Antonio De La Torre, Alfonso Tort and Álvaro Brechner in Valencia Photo: Courtesy of La Mostra De Valencia
Some film critics hate screening Q&As - but there's nothing like attending one to get a sense of the real vibe of a festival. Sure, sometimes the questions can be non-questions ("I just love your movie!") or hoary old horrors (take a bow, "What was your budget?") but just as often, someone asks something oblique that a journalist might not think of and they give you a real sense of who is attending and how engaged they are.
In the case of the reborn and revitalised Mostra De Valencia in Spain, the answer to how engaged cinemagoers are is - very. I can't remember the last time I saw both a member of the audience and a member of the film's cast in tears at the Q&A of a fiction feature, but it happened at Sunday night's packed screening of Álvaro Brechner's A Twelve-Year Night (La noche de 12 años) at the city's arthouse Cines Babel. The subject of the movie - the real-life solitary confinement of future Uruguay president Jose “Pepe” Mujica and his fellow prisoners Mauricio Rosencof and Eleuterio Fernández Huidobro - might be on the melodramatic side in places but it struck an emotional chord with an audience member for whom it was close to home. His reaction, in turn, led to tears from Alfonso Tort (Huidobro in the film), who was comforted by a firm pat on the shoulder by his co-star Antonio de la Torre (Mujica).
De la Torre proved not to just be a star on screen, but also an upbeat an winning presence off it, ordering the doors to be barred initially when no questions were forthcoming and then, along with Tort and Brechner, happily being grilled by the no longer shy audience for almost an hour, with none of them showing any signs of flagging. You can see them having a whale of time with the audience in Brechner's tweet below:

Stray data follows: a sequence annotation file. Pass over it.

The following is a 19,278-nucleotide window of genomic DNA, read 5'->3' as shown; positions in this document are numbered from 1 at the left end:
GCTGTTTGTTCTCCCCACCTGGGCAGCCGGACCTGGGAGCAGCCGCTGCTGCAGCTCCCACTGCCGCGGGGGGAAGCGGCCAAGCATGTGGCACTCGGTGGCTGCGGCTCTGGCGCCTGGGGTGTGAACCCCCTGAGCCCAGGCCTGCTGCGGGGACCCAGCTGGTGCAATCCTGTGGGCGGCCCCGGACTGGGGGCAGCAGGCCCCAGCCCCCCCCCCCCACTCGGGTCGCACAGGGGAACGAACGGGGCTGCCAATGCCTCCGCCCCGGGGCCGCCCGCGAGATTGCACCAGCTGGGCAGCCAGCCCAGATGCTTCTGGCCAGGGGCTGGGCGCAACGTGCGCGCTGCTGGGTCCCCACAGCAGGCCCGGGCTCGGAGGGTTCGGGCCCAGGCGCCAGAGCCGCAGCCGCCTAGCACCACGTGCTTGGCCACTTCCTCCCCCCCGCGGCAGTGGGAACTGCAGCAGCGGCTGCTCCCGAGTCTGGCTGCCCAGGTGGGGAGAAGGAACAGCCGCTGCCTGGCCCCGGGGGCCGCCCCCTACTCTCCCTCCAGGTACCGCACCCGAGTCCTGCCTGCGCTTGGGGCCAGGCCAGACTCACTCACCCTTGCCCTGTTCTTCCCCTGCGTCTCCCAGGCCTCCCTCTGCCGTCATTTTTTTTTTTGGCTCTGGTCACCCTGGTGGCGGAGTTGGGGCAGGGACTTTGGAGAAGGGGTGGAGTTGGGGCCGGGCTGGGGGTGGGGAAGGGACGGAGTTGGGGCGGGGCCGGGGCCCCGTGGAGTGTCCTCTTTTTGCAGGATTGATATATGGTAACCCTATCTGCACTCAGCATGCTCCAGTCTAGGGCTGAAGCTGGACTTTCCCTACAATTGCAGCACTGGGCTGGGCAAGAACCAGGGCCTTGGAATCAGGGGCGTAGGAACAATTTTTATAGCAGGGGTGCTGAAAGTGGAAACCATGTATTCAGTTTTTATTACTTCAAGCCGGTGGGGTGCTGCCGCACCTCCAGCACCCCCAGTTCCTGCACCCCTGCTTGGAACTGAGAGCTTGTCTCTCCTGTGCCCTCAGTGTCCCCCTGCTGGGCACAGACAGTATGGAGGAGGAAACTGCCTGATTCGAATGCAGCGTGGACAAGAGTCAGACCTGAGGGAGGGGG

The same sense of enthusiasm was in evidence over at the city's plush Filmoteca, where a slightly younger crowd gathered for a Masterclass with Greek screenwriter Efthymis Filippou earlier in the weekend (read more about that here).
This idea of the old and the new, along with a mixture of different cultures coming together is reflective of the city as a whole, where the Valencian version of Catalan can be heard mingling with Castilian at almost every turn. The city boasts a historic heart with its 15th Century World Heritage Site Gothic Silk Exchange and enormous art nouveau Central Market in contrast to the striking modernity of the City of Arts and Sciences, while its port and beaches offer links to other Mediterranean countries and a haven for modern-day sunseekers.
Also, excellent, although on a much more sombre theme is documentary hybrid Another Day Of Life, which premiered in Cannes. This snapshot of the Angolan War, based on the memoir of Polish journalist Ryszard Kapuscinski blends animation and real-life recollection of events to gripping and emotionally wrenching effect.
Spanish language films, including Fishbone and A Twelve-Year Night attracted long queues and sold-out screenings, but so did retrospective showings, including Yorgos Lanthimos and Filippou's Dogtooth, showing an willingness to embrace the whole programme.
This may be the first edition of the festival since 2012 but it has hit the ground running - with an ambitious line-up, critically acclaimed guests and, most importantly, audience numbers and enthusiasm suggesting there has been no lessening in the appetite for diverse and challenging cinema. In a first year, you can't ask for much more than that.